4. Maria Gonzalez is an undocumented student currently studying sociology at the Illinois Institute of Technology where she co-founded the student organization Undocumented Students and Allies. She came to the United Stated at the age of eight along with her parents and siblings looking for an opportunity for a better life. Her parents’ sacrifice of leaving behind their country, family, and everything they knew inspired Maria to pursue a college education. After meeting a person who was currently undergoing deportation preceding and seeing the undocumented student movement that happened to stop the deportation, Maria realized how vulnerable undocumented people were and how powerful they could become if organized. Even though no one in her family has been put in deportation proceedings, she believes that, “We don’t need to wait for the separation and suffering of our own families to happen to take action on a problem that directly affects all of us. If all undocumented immigrants took action, these families wouldn’t be separated through cruel deportations and immigration reform would have happened long time ago.”
5. Miguel Martinez a.k.a. Caiden vel, was brought to the United States at the age of three by his mother from Mexico. He has one younger brother and is a guitarist who loves to make his own sound. For Miguel, his biggest accomplishment has been to be able to keep his head up. He does not fear being undocumented and doesn’t want to ever feel such a way. He does want to live in a community where everyone is afraid nor does he desire for want his mom living her life in a cage. Milguel has seen his entire family work extremely hard to stay together and remain healthy. By taking part in this action he hopes to bring attention to the strength and perseverance of his family members.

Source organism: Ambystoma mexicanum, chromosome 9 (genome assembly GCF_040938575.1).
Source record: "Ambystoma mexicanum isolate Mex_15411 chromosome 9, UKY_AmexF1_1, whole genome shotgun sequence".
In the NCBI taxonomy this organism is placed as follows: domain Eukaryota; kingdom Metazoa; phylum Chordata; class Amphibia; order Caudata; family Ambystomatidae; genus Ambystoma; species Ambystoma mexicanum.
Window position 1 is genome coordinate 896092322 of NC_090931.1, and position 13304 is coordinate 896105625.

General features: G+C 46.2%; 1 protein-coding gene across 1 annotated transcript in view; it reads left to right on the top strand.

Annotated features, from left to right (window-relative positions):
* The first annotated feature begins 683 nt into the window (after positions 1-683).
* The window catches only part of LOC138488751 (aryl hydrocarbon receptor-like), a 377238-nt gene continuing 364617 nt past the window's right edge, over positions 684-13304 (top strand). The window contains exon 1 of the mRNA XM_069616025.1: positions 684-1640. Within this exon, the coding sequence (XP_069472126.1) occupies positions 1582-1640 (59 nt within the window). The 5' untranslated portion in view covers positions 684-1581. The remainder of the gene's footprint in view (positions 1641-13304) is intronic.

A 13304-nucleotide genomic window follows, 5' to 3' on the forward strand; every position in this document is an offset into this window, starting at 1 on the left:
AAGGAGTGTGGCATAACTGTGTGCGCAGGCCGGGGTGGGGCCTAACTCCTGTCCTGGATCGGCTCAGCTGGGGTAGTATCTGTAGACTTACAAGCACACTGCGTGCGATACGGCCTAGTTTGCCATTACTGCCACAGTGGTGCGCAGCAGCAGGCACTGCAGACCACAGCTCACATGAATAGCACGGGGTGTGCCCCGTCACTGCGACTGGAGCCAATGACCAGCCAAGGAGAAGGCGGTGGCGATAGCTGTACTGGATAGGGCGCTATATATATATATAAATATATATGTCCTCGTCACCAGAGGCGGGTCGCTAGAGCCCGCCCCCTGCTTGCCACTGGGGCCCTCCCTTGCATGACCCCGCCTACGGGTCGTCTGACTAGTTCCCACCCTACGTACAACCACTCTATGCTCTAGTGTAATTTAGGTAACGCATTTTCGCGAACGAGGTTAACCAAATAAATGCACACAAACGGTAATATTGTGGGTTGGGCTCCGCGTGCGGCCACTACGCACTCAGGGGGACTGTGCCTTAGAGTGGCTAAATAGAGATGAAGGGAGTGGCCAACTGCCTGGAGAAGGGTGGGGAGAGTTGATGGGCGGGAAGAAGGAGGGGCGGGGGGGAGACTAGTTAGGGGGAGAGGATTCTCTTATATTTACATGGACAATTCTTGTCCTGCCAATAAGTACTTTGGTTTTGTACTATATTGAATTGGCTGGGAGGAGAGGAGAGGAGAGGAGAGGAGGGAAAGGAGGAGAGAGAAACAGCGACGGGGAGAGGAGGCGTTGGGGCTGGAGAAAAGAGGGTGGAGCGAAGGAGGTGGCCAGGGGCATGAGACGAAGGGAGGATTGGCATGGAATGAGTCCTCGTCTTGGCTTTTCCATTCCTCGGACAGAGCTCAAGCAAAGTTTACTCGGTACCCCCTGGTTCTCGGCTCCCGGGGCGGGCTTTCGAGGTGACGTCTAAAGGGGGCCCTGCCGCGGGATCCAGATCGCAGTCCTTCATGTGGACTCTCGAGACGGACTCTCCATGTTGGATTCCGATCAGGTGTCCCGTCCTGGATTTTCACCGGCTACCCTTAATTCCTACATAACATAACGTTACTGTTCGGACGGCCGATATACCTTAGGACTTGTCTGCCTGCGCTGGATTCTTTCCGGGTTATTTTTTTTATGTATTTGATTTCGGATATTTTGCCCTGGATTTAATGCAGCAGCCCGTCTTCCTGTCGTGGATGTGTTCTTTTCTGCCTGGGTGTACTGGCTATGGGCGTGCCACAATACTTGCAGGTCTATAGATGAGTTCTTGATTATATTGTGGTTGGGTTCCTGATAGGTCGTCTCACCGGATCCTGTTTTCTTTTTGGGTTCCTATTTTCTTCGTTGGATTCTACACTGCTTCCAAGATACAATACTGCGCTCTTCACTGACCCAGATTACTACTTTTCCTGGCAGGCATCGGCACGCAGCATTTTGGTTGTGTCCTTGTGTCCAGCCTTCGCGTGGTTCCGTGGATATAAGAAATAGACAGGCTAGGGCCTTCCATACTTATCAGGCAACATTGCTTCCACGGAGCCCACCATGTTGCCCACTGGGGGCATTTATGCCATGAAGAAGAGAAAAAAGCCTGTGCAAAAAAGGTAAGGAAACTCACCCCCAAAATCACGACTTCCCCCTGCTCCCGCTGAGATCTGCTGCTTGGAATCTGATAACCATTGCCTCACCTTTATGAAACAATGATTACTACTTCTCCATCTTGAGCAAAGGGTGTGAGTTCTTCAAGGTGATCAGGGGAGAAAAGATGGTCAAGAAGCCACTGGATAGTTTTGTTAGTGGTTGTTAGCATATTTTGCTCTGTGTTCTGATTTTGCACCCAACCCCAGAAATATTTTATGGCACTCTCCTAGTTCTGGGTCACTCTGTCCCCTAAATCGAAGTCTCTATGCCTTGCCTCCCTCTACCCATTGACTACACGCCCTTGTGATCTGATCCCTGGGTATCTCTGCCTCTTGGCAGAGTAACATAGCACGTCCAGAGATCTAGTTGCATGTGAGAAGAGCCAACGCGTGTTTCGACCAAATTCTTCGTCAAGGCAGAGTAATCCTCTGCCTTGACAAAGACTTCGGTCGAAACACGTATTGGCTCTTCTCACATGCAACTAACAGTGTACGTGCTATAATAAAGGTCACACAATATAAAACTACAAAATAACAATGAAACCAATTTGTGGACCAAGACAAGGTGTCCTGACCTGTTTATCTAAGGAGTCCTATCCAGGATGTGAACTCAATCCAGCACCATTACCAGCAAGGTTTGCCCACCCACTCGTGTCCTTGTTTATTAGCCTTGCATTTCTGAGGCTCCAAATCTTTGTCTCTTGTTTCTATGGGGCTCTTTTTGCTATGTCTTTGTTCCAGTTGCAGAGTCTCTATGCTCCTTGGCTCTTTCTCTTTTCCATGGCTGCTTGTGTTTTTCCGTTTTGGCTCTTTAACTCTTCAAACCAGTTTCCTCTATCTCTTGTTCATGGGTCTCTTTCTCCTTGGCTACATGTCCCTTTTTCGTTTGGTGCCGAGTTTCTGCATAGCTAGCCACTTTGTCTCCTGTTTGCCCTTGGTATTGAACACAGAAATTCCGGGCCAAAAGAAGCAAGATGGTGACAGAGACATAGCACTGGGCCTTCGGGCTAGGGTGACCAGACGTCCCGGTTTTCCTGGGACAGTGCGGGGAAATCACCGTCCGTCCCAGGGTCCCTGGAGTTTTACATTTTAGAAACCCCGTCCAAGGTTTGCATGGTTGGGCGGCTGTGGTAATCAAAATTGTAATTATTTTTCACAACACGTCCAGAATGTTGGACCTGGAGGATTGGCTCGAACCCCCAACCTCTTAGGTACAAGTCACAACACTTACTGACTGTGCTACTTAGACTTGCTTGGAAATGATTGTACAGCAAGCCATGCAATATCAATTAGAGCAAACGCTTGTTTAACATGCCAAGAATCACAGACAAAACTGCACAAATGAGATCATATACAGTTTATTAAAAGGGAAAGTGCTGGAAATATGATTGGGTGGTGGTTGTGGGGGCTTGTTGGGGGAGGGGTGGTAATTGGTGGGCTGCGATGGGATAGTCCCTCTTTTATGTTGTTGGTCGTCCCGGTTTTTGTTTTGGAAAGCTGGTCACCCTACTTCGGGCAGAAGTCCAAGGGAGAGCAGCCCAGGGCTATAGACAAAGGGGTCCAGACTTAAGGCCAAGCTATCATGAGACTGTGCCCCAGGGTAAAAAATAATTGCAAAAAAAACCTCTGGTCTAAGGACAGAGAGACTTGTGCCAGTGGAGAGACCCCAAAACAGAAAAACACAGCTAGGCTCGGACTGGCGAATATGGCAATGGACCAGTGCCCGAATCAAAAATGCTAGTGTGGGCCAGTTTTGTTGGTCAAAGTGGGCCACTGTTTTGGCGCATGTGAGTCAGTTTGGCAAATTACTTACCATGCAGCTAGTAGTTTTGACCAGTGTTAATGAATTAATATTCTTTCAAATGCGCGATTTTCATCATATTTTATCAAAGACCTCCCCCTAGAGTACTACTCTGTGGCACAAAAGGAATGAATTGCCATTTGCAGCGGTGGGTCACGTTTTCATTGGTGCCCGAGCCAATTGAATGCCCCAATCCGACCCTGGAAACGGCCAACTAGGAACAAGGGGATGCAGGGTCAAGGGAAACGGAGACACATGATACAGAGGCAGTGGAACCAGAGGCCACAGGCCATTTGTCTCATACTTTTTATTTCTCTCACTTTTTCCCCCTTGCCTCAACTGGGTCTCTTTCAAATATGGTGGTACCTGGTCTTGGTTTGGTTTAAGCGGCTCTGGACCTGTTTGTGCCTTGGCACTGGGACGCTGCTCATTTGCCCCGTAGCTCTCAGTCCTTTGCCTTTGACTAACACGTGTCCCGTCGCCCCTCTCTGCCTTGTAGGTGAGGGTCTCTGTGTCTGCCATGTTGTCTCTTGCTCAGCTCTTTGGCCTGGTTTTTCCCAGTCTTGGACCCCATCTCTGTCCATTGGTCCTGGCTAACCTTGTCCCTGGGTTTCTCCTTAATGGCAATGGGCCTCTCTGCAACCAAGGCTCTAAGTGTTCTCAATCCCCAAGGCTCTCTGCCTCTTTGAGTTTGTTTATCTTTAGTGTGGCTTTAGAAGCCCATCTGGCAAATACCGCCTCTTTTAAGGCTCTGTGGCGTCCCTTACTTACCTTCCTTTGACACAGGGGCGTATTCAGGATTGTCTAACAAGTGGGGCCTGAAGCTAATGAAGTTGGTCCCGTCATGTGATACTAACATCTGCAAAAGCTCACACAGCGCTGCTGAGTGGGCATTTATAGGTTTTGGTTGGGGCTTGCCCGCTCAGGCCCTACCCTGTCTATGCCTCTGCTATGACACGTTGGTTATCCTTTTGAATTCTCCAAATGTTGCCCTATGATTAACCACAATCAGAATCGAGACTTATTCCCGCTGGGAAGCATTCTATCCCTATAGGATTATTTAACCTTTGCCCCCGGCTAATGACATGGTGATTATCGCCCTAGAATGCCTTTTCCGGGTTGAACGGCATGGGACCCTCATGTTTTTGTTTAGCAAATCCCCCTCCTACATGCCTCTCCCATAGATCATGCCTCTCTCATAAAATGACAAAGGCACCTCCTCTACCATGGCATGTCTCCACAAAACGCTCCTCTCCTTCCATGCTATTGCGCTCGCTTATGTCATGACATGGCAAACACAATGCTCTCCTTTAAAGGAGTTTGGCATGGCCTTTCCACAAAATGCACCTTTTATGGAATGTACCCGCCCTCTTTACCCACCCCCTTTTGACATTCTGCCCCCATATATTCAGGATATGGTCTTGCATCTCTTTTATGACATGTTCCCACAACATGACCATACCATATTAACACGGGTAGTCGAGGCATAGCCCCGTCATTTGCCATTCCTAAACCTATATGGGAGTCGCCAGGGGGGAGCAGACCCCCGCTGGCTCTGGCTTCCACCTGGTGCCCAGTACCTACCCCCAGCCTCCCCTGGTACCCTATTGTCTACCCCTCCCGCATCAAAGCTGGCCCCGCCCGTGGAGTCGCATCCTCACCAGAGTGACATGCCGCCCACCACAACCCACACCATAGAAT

According to Miguel, his reasons of doing civil disobedience are, “Since I was a kid most of my family tried to take care of me and I’ve seen them work really hard. Now that I’m older, I would like to do something for them. My knowledge of the current immigration situation has also influence my decision of taking part of this action, knowing they might not qualify. My family wouldn’t have appropriate documentation of their work history and could likely be cut off out the current immigration bill. This would leave them at high risk of being deported. I feel that I can do something to speak about this experience my family is facing”.
6. Jocelyn Munguia is an undocumented organizer in DuPage County with the Latino Youth Action League. She endured a harrowing journey from Mexico City to the U.S. when she was only 11, and life stayed tough even after her family settled in Chicago’s western suburbs. She felt like an outsider in middle school, a minority of one.
Gradually, though, she became more comfortable, and by the time she entered Fenton High School in Bensenville she felt as though she belonged. Then she reached her senior year, and all at once, the limits of being undocumented in America became clear. Jocelyn participated in the first Coming Out of the Shadows in DuPage County last year.
7. Uriel Sánchez-Molina is an undocumented immigrant and student activist living in Chicago, IL. Born in 1991 and hailing from Puebla, Mexico, Uri has lived in Chicago for 20 years with three of his brothers and two parents. Shortly after graduating from Walter Payton College Prep in 2009, Uri became an active member and co-founder of the Immigrant Youth Justice League (IYJL.)
Since the Fall of 2009 to the present day Uri has been involved working alongside, as an organizer and member of IYJL, with community organizations, schools, community members, national organizations, and politicians, to push forward on policies and laws that support the immigrant community. This has included being a part of the first Coming Out Of The Shadows in 2010, arrested as a part of the DC 21 in Washington DC lobbying for the DREAM Act.